My first posting was to Cyprus as a UN peacekeeper. Initially I enjoyed the posting. The women, alcohol and the nights off were great. But one night changed my life forever. There was an incident between me, a Greek soldier and a loaded rifle. I never told anyone about it and just got on with my job. This would turn out to be the biggest mistake of my very short military career. Instead of talking about it and asking for help, I did what I did best and bottled it up.
After that, my military career went downhill, as did my relationships with my loved ones and my friends. I started to get flashbacks and a racing heart every time I went on duty. When I left Cyprus with the army I thought I could get on with my life and put the incident behind me. How wrong was I?
I met my wife at the time. I realise now I was not in the right frame of mind to get into any kind of relationship, certainly not a marriage. I never told my wife about the incident and this affected my marriage. It was toxic. I married her because I thought I loved her, she married me to get out of her troubled life. I got into a serious altercation and got kicked out of the army. We divorced shortly after.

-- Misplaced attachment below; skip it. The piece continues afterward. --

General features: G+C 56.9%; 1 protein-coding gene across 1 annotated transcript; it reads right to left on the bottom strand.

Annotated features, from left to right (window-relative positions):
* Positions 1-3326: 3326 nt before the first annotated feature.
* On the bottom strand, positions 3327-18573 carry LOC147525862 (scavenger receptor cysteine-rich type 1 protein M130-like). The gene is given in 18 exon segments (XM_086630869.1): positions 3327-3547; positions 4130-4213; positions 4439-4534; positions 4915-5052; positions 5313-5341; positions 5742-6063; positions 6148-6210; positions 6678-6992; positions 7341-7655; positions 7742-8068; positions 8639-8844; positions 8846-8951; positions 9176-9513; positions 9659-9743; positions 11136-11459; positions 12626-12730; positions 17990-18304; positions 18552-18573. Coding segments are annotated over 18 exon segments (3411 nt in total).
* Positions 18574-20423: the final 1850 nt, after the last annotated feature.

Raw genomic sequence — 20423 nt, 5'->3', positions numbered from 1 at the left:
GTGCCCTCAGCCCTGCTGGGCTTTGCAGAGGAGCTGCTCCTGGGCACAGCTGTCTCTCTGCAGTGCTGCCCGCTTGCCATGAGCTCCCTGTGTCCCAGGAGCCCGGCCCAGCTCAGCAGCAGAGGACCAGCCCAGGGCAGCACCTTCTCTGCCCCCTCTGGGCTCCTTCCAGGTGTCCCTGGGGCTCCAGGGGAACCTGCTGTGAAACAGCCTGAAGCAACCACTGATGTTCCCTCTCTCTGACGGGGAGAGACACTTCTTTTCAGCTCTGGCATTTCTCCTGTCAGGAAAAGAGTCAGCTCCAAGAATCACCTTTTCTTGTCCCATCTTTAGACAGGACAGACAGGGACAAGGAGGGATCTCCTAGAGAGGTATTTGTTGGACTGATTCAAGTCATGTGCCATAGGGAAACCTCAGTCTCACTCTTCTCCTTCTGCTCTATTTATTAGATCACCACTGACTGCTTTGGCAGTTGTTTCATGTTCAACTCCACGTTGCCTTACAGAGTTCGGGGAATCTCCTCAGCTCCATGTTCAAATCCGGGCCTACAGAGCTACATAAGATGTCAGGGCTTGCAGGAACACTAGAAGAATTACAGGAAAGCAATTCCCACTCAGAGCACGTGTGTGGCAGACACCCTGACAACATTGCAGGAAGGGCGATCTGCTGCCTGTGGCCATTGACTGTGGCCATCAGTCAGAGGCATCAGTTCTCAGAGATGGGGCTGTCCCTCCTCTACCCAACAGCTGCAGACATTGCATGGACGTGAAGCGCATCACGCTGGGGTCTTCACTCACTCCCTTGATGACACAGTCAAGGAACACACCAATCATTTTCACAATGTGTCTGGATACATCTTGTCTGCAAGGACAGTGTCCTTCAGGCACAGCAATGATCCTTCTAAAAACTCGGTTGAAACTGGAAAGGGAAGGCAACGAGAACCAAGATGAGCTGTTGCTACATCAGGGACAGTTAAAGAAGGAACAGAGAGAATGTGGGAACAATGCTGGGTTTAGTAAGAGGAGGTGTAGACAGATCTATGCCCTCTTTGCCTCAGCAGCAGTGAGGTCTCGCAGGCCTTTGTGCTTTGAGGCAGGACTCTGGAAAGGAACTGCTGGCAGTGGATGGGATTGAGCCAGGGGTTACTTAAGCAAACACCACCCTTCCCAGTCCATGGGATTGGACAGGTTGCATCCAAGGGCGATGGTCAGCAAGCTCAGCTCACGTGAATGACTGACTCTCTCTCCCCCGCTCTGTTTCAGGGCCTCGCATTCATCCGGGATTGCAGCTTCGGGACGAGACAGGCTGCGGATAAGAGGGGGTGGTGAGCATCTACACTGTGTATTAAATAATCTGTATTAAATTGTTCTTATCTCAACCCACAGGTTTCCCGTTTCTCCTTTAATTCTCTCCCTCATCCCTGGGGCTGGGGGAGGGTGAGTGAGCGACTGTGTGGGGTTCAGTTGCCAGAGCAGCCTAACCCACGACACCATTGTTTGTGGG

My mental health has suffered for more than 20 years and my last hospital admission was the most distressing to date, not only for me but for my loved ones. My life was on a dangerous downward spiral. You can be stood in a crowd of people but still feel socially isolated. Loneliness is not the same as being alone. Social isolation does not discriminate and can affect anyone of us. We all have a different way of coping with change – everyone’s struggles are different.
I sat nervously, perched on my hospital bed, tears rolling down my face. There is only so much a person can take in this life. We all have that breaking point. Mine was when the emotional and psychological problems that I expertly suppressed over the years came to the surface with a vengeance. I did not have the tools or understanding to deal with them. I was constantly on edge and paranoid. I was an emotional time bomb waiting to explode.